Our class of eleven students is now down to five, literally dwindling by the hour as more of us head to the bus station and far-flung teaching billets. We’ve all graduated, even the two of us who have not taken the final exam, so this week is basically ‘filler’. Continue reading
Chiang Mai University is a first rate school. They have a large number of programs ranging from Enginering to Social Sciences to Medicine and History. There are more than 36,000 students there this semester. It dominates the northwest section of the city and injects youth and vitality to an old town.
Inside CMU there is a college called Mahachulalongkornrajavidayalaya or MCU Buddhist University (10 points if you can pronounce the first name). And there, they have a little known program called Monk Chat. I found out about it through a roommate I had one of my first nights in Chiang Mai. He’s a high school teacher from Brooklyn, New York studying Buddhism on a federal grant so that he can take back his knowledge to the school system and develop a religious studies curriculum. Nice gig.
Monk Chat is held every Monday, Wednesday, and Friday on campus. It’s a bit difficult to find, but worth the effort. Simply stated, it’s an opportunity to sit down with a monk and talk about anything you want.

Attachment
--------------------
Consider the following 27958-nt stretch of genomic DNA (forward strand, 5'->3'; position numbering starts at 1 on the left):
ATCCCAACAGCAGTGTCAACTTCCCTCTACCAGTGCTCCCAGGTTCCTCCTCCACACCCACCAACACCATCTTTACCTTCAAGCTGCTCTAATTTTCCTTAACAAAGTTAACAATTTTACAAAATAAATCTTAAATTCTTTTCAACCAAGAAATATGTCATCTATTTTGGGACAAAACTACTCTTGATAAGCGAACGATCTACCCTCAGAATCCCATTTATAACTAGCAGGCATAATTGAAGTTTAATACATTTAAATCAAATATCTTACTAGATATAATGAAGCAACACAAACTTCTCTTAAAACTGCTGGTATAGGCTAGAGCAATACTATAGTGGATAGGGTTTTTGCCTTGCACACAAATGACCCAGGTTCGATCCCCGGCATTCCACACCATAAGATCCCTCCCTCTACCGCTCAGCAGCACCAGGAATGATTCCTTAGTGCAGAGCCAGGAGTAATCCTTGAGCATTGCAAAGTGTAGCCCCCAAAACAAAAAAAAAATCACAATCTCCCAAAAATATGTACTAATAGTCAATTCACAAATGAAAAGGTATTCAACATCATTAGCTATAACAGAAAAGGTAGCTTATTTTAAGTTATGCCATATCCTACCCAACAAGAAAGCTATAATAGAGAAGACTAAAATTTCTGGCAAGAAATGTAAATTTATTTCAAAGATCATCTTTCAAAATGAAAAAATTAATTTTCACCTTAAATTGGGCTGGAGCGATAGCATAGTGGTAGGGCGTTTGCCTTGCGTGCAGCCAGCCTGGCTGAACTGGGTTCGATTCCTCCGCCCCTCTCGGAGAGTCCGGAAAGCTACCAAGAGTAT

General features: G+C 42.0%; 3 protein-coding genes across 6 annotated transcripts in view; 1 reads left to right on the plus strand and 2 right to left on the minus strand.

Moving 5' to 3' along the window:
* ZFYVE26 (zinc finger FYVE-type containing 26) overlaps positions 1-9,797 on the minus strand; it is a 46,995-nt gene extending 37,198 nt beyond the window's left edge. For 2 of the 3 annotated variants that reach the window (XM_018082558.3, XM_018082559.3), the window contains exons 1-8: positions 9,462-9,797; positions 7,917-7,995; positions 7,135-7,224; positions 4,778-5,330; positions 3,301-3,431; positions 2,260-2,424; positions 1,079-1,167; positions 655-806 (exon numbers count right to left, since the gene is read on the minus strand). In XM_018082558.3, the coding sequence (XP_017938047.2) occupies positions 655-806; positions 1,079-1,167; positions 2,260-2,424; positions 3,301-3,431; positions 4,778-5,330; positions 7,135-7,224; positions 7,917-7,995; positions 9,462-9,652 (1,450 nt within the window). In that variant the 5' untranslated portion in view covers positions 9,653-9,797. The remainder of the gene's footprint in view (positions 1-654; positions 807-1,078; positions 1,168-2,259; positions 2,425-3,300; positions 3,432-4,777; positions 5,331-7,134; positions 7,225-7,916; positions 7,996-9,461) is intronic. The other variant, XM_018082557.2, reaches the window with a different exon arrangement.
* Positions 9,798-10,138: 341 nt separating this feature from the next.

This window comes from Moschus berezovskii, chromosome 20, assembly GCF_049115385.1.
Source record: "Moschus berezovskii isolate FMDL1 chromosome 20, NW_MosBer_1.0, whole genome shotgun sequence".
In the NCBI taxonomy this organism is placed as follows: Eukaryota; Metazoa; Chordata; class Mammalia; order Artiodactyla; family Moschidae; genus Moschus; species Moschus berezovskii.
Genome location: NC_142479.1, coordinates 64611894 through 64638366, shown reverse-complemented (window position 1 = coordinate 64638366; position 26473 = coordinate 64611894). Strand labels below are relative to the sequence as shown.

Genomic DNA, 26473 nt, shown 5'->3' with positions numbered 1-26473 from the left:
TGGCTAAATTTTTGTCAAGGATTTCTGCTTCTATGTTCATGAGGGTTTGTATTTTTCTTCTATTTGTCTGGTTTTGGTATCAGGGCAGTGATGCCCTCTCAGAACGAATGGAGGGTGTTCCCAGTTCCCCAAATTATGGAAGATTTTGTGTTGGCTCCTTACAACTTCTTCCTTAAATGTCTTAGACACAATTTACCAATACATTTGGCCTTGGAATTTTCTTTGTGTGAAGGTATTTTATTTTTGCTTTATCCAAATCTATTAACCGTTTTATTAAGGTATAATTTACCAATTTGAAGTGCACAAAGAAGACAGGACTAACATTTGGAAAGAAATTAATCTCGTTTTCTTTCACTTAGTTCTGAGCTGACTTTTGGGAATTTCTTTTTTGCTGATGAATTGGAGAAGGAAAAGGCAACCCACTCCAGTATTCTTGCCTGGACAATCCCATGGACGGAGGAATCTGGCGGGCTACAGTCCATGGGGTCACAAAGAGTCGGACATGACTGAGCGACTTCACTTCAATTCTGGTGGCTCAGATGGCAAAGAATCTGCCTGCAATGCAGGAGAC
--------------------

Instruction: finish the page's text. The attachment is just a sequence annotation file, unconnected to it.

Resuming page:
Do I want to sit down and talk to a monk?? Hell yes, I do, giddyup.
Simply said, it is stunning. Like it or not, you will be stunned to visit this temple on the outskirts of Chiang Rai in the far north of Thailand. Continue reading
I want to walk the city and see as much as I can by chance and from the perspective of the pavement and under my own power. But first, I have to go to the train station and see about a ticket to Chiang Mai for tonight or tomorrow. Continue reading
Subtitle: “How I Got A Monk’s Phone Number”
Day 2 – Bangkok, Thailand
So, I was on my way to the Christian Science Reading Room for a quiet, contemplative day—-ok, that’s a big fat lie. But, when I left my hotel, I had no plan other than to head to the river and let fate blow me where she would.
Little did I know, the winds of fate would lead to: coffee at a monk’s house, a stressful (?) meditation session, a transvestite dance revue, and a thorough police shake-down. Gee, thanks for entering my orbit, Deborah.
The Winds of Fate, as it turned out, was a random stranger standing next to me on the SkyTrain. Deborah, an over-educated smarty-pants, total-barrel-of-monkeys-fun Social Scientist from NYC. We were both headed to the water, so after a quick chat on the train, we pseudo-joined forces…at least in terms of trying to find the river and a water taxi. Harmless enough, right….?